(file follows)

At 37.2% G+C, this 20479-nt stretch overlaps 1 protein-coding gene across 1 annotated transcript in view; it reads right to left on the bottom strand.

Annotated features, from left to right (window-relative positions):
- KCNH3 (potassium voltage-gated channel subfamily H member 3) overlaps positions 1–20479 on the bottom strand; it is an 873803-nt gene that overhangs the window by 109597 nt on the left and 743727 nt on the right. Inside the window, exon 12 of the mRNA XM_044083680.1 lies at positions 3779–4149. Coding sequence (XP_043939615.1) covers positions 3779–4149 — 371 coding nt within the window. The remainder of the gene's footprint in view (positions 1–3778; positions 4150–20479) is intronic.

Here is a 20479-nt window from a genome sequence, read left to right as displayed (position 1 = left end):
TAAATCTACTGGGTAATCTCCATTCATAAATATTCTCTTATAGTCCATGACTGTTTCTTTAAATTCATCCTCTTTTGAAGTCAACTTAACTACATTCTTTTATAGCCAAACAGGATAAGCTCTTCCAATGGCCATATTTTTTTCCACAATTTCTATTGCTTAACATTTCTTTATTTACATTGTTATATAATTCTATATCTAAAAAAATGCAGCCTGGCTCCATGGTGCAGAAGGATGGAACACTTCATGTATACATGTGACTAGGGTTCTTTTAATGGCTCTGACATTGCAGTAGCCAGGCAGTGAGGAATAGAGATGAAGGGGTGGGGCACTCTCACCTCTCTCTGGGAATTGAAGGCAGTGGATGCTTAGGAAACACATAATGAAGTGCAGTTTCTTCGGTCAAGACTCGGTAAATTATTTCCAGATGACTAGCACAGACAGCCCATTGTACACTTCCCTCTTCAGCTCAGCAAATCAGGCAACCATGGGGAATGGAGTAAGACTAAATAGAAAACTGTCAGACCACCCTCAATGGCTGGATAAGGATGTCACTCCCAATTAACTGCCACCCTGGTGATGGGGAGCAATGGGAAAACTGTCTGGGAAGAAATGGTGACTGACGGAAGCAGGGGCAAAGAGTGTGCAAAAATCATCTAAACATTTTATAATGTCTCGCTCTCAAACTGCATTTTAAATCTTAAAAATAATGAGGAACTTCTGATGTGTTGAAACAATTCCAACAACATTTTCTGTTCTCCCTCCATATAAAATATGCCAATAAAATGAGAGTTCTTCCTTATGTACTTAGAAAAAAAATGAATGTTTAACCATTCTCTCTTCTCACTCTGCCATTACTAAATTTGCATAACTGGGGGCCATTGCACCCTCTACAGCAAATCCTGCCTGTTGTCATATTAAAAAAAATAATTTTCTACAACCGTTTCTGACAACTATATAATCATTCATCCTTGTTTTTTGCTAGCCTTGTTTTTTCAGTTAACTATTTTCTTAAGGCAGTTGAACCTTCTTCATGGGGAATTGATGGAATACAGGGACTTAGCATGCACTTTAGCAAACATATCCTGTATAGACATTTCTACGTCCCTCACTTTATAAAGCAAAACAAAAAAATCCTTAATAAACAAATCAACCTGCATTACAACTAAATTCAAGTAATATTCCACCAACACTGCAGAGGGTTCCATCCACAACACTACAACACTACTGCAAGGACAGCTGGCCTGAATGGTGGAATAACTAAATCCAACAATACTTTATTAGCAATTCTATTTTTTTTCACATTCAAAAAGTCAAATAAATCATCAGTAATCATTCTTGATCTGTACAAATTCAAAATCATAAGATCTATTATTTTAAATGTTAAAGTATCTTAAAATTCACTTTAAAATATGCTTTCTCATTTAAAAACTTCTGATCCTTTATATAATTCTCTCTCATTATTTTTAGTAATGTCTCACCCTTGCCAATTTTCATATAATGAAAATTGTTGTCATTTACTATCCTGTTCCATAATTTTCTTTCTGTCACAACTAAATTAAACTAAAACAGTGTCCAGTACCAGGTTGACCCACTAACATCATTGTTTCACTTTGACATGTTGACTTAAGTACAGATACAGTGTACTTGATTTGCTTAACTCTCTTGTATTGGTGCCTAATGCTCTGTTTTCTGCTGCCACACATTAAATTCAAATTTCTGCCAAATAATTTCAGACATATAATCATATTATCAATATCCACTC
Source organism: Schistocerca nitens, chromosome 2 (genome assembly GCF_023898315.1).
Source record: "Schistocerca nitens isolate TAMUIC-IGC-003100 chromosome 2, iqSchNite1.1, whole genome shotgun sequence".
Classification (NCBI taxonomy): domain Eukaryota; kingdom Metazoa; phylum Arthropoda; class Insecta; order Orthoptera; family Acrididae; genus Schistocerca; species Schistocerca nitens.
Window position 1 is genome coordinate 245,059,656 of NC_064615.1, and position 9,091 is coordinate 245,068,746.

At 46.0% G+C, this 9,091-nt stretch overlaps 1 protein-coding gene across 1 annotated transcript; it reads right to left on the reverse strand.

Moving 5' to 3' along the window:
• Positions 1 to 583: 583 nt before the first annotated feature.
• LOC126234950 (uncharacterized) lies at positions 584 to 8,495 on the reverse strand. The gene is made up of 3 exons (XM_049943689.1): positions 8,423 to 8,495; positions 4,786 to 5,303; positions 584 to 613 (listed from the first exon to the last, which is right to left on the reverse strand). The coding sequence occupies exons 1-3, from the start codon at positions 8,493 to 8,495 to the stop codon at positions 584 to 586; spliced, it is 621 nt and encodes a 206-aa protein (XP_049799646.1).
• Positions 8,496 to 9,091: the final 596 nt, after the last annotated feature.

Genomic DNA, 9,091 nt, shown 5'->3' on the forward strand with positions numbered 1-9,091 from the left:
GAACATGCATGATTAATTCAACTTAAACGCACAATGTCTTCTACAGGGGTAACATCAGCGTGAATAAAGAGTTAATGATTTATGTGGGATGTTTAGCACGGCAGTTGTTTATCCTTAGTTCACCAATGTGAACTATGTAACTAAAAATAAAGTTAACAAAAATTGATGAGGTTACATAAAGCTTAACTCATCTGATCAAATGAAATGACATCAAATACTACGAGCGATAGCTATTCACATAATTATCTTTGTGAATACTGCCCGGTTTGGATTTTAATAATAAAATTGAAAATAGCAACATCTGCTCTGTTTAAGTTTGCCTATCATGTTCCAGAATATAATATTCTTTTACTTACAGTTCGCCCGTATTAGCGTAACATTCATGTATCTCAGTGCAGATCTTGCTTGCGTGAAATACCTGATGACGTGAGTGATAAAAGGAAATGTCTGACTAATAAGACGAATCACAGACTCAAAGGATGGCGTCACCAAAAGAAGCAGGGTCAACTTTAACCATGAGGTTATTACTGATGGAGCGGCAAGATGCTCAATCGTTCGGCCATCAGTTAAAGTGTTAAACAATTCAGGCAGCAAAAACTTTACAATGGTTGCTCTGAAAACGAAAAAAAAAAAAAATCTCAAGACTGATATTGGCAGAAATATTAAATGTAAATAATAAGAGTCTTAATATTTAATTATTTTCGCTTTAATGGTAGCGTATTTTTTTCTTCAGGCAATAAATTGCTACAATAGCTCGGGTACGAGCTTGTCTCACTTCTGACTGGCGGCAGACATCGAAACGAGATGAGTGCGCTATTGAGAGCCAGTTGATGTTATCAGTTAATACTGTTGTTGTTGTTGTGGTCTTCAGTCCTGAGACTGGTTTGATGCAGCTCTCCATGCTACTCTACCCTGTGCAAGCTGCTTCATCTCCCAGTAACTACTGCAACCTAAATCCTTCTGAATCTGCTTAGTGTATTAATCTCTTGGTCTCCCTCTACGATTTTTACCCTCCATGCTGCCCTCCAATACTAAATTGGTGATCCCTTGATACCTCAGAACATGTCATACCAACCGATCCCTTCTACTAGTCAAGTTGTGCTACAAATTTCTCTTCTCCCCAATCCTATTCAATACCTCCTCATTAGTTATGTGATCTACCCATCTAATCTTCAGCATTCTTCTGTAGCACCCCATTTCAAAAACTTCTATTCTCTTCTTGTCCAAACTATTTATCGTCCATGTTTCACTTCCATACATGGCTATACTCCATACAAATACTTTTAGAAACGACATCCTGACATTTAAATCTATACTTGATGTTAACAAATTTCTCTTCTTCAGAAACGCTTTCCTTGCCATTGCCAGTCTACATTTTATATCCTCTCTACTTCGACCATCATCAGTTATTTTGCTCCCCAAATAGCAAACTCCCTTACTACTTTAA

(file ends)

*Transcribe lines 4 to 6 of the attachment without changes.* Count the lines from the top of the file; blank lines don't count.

Here is a 20479-nt window from a genome sequence, read left to right as displayed (position 1 = left end):
TAAATCTACTGGGTAATCTCCATTCATAAATATTCTCTTATAGTCCATGACTGTTTCTTTAAATTCATCCTCTTTTGAAGTCAACTTAACTACATTCTTTTATAGCCAAACAGGATAAGCTCTTCCAATGGCCATATTTTTTTCCACAATTTCTATTGCTTAACATTTCTTTATTTACATTGTTATATAATTCTATATCTAAAAAAATGCAGCCTGGCTCCATGGTGCAGAAGGATGGAACACTTCATGTATACATGTGACTAGGGTTCTTTTAATGGCTCTGACATTGCAGTAGCCAGGCAGTGAGGAATAGAGATGAAGGGGTGGGGCACTCTCACCTCTCTCTGGGAATTGAAGGCAGTGGATGCTTAGGAAACACATAATGAAGTGCAGTTTCTTCGGTCAAGACTCGGTAAATTATTTCCAGATGACTAGCACAGACAGCCCATTGTACACTTCCCTCTTCAGCTCAGCAAATCAGGCAACCATGGGGAATGGAGTAAGACTAAATAGAAAACTGTCAGACCACCCTCAATGGCTGGATAAGGATGTCACTCCCAATTAACTGCCACCCTGGTGATGGGGAGCAATGGGAAAACTGTCTGGGAAGAAATGGTGACTGACGGAAGCAGGGGCAAAGAGTGTGCAAAAATCATCTAAACATTTTATAATGTCTCGCTCTCAAACTGCATTTTAAATCTTAAAAATAATGAGGAACTTCTGATGTGTTGAAACAATTCCAACAACATTTTCTGTTCTCCCTCCATATAAAATATGCCAATAAAATGAGAGTTCTTCCTTATGTACTTAGAAAAAAAATGAATGTTTAACCATTCTCTCTTCTCACTCTGCCATTACTAAATTTGCATAACTGGGGGCCATTGCACCCTCTACAGCAAATCCTGCCTGTTGTCATATTAAAAAAAATAATTTTCTACAACCGTTTCTGACAACTATATAATCATTCATCCTTGTTTTTTGCTAGCCTTGTTTTTTCAGTTAACTATTTTCTTAAGGCAGTTGAACCTTCTTCATGGGGAATTGATGGAATACAGGGACTTAGCATGCACTTTAGCAAACATATCCTGTATAGACATTTCTACGTCCCTCACTTTATAAAGCAAAACAAAAAAATCCTTAATAAACAAATCAACCTGCATTACAACTAAATTCAAGTAATATTCCACCAACACTGCAGAGGGTTCCATCCACAACACTACAACACTACTGCAAGGACAGCTGGCCTGAATGGTGGAATAACTAAATCCAACAATACTTTATTAGCAATTCTATTTTTTTTCACATTCAAAAAGTCAAATAAATCATCAGTAATCATTCTTGATCTGTACAAATTCAAAATCATAAGATCTATTATTTTAAATGTTAAAGTATCTTAAAATTCACTTTAAAATATGCTTTCTCATTTAAAAACTTCTGATCCTTTATATAATTCTCTCTCATTATTTTTAGTAATGTCTCACCCTTGCCAATTTTCATATAATGAAAATTGTTGTCATTTACTATCCTGTTCCATAATTTTCTTTCTGTCACAACTAAATTAAACTAAAACAGTGTCCAGTACCAGGTTGACCCACTAACATCATTGTTTCACTTTGACATGTTGACTTAAGTACAGATACAGTGTACTTGATTTGCTTAACTCTCTTGTATTGGTGCCTAATGCTCTGTTTTCTGCTGCCACACATTAAATTCAAATTTCTGCCAAATAATTTCAGACATATAATCATATTATCAATATCCACTC
Source organism: Schistocerca nitens, chromosome 2 (genome assembly GCF_023898315.1).